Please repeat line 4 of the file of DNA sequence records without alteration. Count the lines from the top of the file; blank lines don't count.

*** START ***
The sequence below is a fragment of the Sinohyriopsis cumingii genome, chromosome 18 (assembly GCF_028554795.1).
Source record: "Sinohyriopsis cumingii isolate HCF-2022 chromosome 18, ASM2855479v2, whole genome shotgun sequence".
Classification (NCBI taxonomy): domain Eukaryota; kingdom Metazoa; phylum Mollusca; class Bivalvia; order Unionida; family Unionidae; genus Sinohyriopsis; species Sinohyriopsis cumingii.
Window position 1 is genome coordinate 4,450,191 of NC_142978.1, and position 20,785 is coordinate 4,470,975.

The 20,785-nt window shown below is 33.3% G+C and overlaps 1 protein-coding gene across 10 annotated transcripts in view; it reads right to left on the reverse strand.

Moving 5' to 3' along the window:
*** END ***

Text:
Window position 1 is genome coordinate 4,450,191 of NC_142978.1, and position 20,785 is coordinate 4,470,975.